I grew up with a father who was an Air Force veteran, a grandfather who was a Marine, and a grandfather who was a soldier. Discipline was part of my life at an early age. My father always stressed hard work and discipline, not through words, but rather through work ethic. I watched growing up as my father worked 12 hour days, seven days a week, yet still found time to play catch with his son. He put up lights so we could shoot baskets, or even a simple game of cards...just to spend time with me. It took til years later to realize, that not only did he make time for me, but still managed to work on the house, keep the yard nice, and do the housework and laundry while my mother was at work. What I ultimately learned, was that being a good father and husband wasn't about the "work", but rather the self sacrifice of sleep to keep a contented wife, and the realization that children are only young once. Every event that he missed, he knew he could never get back, so to him...there was no sacrifice. Only Love for his family. I could never repay my father for the lessons of life by example, and I only hope that my respect for others and hard work will pay off as well for me as it did for him. May God bless my parents for the job they have done. Thank you Mr. Milne for the wonderful books. -- Troy P Zehnder

    WINNER #2:

    The one most important thing I learned from my father is how to truly love a person. Right now my father has to take care of my mother physical and emotionally. My father has lung cancer and has just finished chemo. Now this sounds to horrible to be true. My mother is physically unable to take care of herself and is in a nursing home. She has tried to come home several times but my father is too weak to take care of her demanding needs.
    My father has always loved my mother and his five children. He worked a lot when we were kids but he always found a way to take care of each and every one of us. He always did it with a smile and never a complaint. He was never quick to judge but he always was there when we fell or failed. He wants only the best for us.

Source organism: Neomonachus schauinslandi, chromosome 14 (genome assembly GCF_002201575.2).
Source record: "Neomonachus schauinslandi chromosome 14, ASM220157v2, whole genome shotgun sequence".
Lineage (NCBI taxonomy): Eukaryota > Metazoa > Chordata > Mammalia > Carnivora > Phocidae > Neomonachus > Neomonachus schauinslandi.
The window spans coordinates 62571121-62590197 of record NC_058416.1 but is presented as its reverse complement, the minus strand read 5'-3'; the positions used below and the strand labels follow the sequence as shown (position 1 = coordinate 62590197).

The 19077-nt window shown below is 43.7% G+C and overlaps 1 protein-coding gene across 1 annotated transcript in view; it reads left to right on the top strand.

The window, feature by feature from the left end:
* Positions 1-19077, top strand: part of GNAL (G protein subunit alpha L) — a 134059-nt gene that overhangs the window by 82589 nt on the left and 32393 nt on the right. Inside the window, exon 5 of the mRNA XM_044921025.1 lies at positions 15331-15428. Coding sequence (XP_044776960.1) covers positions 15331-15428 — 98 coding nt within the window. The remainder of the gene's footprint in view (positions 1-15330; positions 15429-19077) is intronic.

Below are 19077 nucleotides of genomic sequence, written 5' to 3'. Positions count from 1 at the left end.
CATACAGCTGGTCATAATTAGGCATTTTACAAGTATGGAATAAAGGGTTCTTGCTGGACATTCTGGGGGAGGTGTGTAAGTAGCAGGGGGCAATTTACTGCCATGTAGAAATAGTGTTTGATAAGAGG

I became an unwed mother right out of college. I felt that I had disrespected my father and let my family down. But my father taught me to have respect in myself and a plan to pursue my dreams. My son is now 19 and I never let go of anything my father taught me. I expected him to be totally upset with me when I told him the bad news. Mom was the histerical one, dad took it all in stride.
    He truly knows the meaning of the word (verb) to love someone. -- Karen Connor

    One important thing I learned from my father was how to listen without giving advice all the time. My Dad was a good listener. He had time for all 5 of us kids. Growing up I thought I was the most special daughter of his. But one thing I always knew, was he loved me. He always had time for me. I could sit on the porch for hours talking to my father. He did not make my decisions for me. He knew how to offer advice while letting me make my own decisions. He supported me when I moved out on my own. He suggested it because he said as long as I lived at home, I'd never get married. I would spend all my time taking care of him. I was out 3 months and married and going on 30 years so he knew what he was talking about. I miss him so much now as I face a procedure and wish I could just sit and discuss it with him. He went through enough in his lifetime, he could tell me what to expect. -- Jane Squires